Ettrbeek is a sub-city in Brussels, Belgium, where quite a number of foreign migrants reside. One day last week, I was sitting outside a cafe in the sub when a lonely man came to sit by me.
Judging by his complexion, I knew he was a man of “my own country”. We soon struck a chord of acquaintance and were absorbed in sharing our experiences.
Both of us began talking about the unknown magnetic force that attracted us. Was it our skin colour? Was it our common language? Or was there something that we did not know?
His first query was “Are you from our land?”
Thus, the land issue was nothing more than a geographic location. The thought came to my mind and I tried to piece it together with the following thoughts.
In a country where over 83pc of the people are engaged in agriculture for their livelihood, land ownership is obviously a matter of importance that no amount of words can define. Social scientists of the 19th century tried to classify the class relations to have emanated from the ownership of the means of production and labour following the industrial revolution in Western Europe.
In the case of most parts of Ethiopia before the 1974 ‘revolution’, it was the ownership of land that sparked the revolt, and fuelled it up to a certain extent. The proclamation issued in 1975 to nationalise rural land, albeit its lack of specificity, did not only extinguish the burning fire of the long outstanding demand for land and equality, but also cost lives and property.
The Dergue regime, for all its follies and bloody acts, merits due credit for bringing the fundamental change of the feudal system at any cost. Most people thought that it was the beginning of the end of many problems, like poverty, ignorance, disease, backwardness and litigations.
After the fall of the Derg, the EPRDF sustained the proclamation, making a slight change to the text. One stroke of a pen, according to some people with different opinions, brought down all the success stories of the past years into a shambles. That slight editing meant that land was not to be sold. In plain language, you can have a plot of land with a certificate of “right of use”, but you have no right to sell it.
According to these people, all those dreamed objectives of eradicating poverty, disease, ignorance, equality and democracy have subsequently disappeared into thin air. They argue that we have gone from bad to worse.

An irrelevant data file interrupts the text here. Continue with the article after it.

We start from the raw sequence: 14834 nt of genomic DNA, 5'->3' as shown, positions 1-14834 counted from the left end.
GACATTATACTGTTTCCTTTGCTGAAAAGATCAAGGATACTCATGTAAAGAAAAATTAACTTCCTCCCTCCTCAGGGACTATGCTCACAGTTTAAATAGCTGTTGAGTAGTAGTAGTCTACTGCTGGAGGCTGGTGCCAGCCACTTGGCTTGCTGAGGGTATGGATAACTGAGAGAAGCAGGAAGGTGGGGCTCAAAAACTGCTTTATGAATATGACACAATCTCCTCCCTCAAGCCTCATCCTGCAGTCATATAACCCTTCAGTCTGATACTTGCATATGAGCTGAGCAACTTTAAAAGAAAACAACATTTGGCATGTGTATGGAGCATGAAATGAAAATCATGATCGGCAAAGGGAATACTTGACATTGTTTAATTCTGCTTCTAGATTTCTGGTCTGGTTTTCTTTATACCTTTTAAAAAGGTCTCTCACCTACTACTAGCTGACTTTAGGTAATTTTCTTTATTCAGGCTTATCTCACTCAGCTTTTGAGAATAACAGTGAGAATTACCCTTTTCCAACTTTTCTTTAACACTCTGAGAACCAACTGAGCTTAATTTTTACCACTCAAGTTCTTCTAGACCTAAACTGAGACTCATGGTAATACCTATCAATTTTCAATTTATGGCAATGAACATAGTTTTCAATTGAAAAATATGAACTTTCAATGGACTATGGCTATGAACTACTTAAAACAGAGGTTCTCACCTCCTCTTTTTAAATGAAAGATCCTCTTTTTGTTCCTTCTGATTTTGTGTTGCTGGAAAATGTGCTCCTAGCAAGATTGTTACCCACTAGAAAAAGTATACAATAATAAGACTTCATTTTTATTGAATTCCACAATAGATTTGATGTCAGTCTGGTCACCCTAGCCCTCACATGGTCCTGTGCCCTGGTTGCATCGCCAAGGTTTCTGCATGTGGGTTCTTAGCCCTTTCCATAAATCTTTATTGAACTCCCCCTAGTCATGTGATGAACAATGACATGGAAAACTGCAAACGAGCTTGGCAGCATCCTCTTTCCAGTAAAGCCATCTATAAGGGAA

Despite claims by the ruling party, we have reached a stage where even feeding ourselves once a day is becoming a death-dealing challenge. The question of enhancing democracy has become a myth.
But this does not ignore what has been achieved so far, by way of constructing new high rise buildings, wide lane roads and bridges, mega dams and sugar plantations. These construction projects, particularly the urban redevelopment project that lingers in the middle of urban centres, have proved to be a means constructed at the expense of their ends.
Hundreds of houses and slums have been demolished, leaving thousands of families either out in the cold or given some token money under the pretext of temporary rent – an amount so small that it cannot even cover mobility expenses at present rates. On the other hand, a small group of the population has grown of late into a class of beneficiaries, crystallising into a class of nouveau riche, polarising around a certain locality in the capital.
For these and other reasons, the land ownership question has now raised its hand once again, seeking a lasting answer. The argument that has been upheld so far by the establishment is the unflinching stand that land is not to be sold.
Among the reasons given is the scepticism that the tiller will sell his plot and flock to the cities. But land is not that easy to dispense of. Even then we cannot be so sure as to hold the farmer responsible for what he chooses to do with his own property. As for the exodus, we can see that nothing stands in his way if he decides to cross the Red Sea, never mind to Addis Abeba. After all, Ethiopia has now earned another descriptive adjective as a land of mobile people to foreign lands, the Middle East in particular, with all the ordeals that it brings.
There are many that argue that the land tenure system in the country is largely attributable to this mass exodus of people. They say that families living off the rural land have increased so much that their holdings could no longer be enough to sustain them. Therefore, they have no choice but to flee away, driven out by the multiple push factors.
Urban centres cannot accommodate all of these extra hands. The alternative choice would, therefore, either be to flee the country or end up engaging in unproductive jobs.
The other point they raise about the economic benefits of exchanging land for money is the opportunity to create better jobs and productivity. One ingenious person could cultivate a larger area of land and hence increase the capacity to feed more people. That may contribute a lot to reducing poverty and enhancing rapid economic growth.
Others argue, perhaps more seriously, that land should be held communally. They cite the “Awramba” model as the best land holding system possible.
A community comprising of a reasonable number of families can be provided with an adequate area of land that it can allocate for different objectives, like poultry or cattle raising, growing timber for various purposes, grazing and so forth. This kind of land holding system will not give any chance to the members to sell or barter any plot of land.
In fact, land will not only be taken as an economic empowerment of all the members of the community, but also a means of expressing equality among members regardless of their speciality, gender or property ownership. The creeping issue may be answered once and for all.